Bilateral posterior periventricular nodular heterotopia: A recognizable cortical malformation with a spectrum of associated brain abnormalities

S. A. Mandelstam, R. J. Leventer, A. Sandow, G. McGillivray, M. Van Kogelenberg, R. Guerrini, S. Robertson, S. F. Berkovic, Graeme D. Jackson, I. E. Scheffer

Research output: Contribution to journalArticlepeer-review


BACKGROUND AND PURPOSE: Bilateral posterior PNH is a distinctive complex malformation with imaging features distinguishing it from classic bilateral PNH associated with FLNA mutations. The purpose of this study was to define the imaging features of posterior bilateral periventricular nodular heterotopia and to determine whether associated brain malformations suggest specific subcategories. MATERIALS AND METHODS: We identified a cohort of 50 patients (31 females; mean age, 13 years) with bilateral posterior PNH and systematically reviewed and documented associated MR imaging abnormalities. Patients were negative for mutations of FLNA. RESULTS: Nodules were often noncontiguous (n = 28) and asymmetric (n = 31). All except 1 patient showed associated developmental brain abnormalities involving a spectrum of posterior structures. A range of posterior fossa abnormalities affected the cerebellum, including cerebellar malformations and posterior fossa cysts (n = 38). Corpus callosum abnormalities (n = 40) ranged from mild dysplasia to agenesis. Posterior white matter volume was decreased (n = 22), and colpocephaly was frequent (n = 26). Most (n = 40) had associated cortical abnormalities ranging from minor to major (polymicrogyria), typically located in the cortex overlying the PNH. Abnormal Sylvian fissure morphology was common (n = 27), and hippocampal abnormalities were frequent (n = 37). Four family cases were identified-2 with concordant malformation patterns and 2 with discordant malformation patterns. CONCLUSIONS: The associations of bilateral posterior PNH encompass a range of abnormalities involving brain structures inferior to the Sylvian fissures. We were unable to identify specific subgroups and therefore conceptualize bilateral posterior PNH as a continuum of infrasylvian malformations involving the posterior cerebral and hindbrain structures.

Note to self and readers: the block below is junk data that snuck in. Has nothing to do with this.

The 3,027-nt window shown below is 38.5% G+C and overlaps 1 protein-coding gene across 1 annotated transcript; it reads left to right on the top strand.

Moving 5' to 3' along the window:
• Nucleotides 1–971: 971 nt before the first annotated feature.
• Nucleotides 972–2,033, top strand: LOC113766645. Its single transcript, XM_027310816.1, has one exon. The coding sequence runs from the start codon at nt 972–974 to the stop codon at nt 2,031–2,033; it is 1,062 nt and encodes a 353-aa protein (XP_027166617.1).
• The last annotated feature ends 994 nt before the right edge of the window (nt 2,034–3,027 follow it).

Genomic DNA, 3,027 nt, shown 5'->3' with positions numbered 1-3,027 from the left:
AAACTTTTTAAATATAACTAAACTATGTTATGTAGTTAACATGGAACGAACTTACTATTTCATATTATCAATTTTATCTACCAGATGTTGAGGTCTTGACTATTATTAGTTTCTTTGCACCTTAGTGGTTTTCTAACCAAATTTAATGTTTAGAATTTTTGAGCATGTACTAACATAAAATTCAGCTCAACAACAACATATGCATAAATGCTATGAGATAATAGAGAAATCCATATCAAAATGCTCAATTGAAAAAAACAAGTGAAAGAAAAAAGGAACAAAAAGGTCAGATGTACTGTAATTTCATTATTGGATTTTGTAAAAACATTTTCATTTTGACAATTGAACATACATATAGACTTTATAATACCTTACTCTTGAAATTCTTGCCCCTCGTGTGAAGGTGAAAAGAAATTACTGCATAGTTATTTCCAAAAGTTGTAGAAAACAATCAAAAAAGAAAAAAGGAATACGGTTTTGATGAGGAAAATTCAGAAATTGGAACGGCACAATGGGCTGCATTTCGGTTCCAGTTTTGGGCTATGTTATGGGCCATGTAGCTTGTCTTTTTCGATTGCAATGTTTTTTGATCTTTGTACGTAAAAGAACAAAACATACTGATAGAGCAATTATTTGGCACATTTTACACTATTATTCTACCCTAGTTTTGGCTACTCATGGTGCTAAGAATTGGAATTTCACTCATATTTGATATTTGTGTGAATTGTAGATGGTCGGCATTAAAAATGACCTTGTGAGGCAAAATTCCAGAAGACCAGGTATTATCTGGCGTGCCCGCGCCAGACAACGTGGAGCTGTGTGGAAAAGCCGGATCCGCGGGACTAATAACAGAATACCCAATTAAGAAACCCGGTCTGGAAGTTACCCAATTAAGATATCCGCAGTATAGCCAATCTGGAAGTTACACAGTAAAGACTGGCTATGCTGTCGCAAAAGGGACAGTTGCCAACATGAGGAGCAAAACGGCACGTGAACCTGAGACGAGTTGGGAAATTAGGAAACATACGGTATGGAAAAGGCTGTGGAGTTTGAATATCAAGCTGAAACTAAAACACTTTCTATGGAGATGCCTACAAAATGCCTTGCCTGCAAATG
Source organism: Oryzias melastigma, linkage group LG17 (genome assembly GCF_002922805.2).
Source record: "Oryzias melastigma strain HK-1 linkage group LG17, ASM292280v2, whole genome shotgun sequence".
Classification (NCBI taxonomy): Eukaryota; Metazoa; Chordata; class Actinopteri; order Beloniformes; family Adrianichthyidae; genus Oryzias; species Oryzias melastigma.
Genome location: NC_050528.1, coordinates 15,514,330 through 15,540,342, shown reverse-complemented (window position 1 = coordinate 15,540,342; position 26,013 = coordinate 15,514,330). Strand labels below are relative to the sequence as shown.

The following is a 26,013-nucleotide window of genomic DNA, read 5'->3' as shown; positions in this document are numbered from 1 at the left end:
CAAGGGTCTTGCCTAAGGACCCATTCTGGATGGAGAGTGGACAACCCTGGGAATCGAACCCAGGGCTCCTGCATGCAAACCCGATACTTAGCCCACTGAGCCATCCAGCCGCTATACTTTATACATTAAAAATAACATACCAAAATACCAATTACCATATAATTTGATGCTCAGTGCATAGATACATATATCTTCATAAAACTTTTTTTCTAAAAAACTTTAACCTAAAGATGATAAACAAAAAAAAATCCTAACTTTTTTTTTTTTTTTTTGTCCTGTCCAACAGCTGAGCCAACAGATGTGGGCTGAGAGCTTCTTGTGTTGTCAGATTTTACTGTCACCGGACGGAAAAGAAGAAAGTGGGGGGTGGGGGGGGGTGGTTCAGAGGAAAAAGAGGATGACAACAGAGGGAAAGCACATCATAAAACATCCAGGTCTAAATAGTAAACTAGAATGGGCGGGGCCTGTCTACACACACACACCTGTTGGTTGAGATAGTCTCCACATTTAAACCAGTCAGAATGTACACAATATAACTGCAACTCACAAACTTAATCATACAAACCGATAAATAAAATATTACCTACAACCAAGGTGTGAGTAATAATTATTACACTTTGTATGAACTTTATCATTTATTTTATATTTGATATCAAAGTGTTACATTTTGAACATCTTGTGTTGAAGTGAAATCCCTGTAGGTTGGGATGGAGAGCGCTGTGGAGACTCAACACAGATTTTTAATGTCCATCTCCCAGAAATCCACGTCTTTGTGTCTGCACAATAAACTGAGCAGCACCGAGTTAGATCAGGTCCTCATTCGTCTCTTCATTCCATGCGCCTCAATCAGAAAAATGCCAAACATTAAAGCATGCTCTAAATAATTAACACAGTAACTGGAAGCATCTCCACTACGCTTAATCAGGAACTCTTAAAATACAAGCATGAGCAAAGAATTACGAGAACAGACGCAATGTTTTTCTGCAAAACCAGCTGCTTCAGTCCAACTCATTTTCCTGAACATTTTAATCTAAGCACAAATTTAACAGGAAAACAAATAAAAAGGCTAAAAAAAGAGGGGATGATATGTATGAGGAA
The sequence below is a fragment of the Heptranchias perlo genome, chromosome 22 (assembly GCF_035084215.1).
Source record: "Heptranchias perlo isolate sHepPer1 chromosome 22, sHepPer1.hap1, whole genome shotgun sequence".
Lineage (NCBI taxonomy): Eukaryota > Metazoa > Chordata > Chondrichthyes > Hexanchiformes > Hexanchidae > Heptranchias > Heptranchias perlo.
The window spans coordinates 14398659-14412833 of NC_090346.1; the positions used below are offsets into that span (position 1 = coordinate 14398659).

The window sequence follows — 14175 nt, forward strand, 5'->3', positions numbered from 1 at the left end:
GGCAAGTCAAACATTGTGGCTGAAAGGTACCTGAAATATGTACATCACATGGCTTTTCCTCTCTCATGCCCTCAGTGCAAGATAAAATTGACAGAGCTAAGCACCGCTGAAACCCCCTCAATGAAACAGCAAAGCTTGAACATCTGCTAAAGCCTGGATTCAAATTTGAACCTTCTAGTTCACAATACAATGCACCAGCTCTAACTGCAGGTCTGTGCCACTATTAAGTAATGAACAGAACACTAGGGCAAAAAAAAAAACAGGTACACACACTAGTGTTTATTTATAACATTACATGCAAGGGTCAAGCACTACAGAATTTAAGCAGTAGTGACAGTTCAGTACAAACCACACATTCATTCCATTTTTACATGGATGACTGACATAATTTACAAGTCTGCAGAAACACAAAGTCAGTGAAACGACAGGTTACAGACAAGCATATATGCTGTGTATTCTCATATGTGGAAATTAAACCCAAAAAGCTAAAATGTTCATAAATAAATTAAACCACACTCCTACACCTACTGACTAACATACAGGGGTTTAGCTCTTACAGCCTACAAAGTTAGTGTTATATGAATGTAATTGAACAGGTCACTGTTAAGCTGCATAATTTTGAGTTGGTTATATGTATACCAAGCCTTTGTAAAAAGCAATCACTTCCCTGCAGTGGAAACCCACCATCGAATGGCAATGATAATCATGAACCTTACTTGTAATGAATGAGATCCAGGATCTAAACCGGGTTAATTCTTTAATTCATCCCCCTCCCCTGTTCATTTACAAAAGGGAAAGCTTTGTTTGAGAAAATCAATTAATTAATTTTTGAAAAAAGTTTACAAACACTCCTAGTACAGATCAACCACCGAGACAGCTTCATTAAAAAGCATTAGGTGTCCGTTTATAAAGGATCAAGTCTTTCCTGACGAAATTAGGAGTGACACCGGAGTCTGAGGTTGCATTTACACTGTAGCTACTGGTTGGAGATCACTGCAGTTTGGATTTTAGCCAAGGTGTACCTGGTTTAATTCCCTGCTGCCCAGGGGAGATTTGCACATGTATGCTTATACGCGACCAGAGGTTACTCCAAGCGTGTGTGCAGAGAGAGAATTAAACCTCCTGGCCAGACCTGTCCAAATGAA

Original languageEnglish
Pages (from-to)432-438
Number of pages7
JournalAmerican Journal of Neuroradiology
Issue number2
Publication statusPublished - Feb 2013

ASJC Scopus subject areas

  • Clinical Neurology
  • Radiology Nuclear Medicine and imaging


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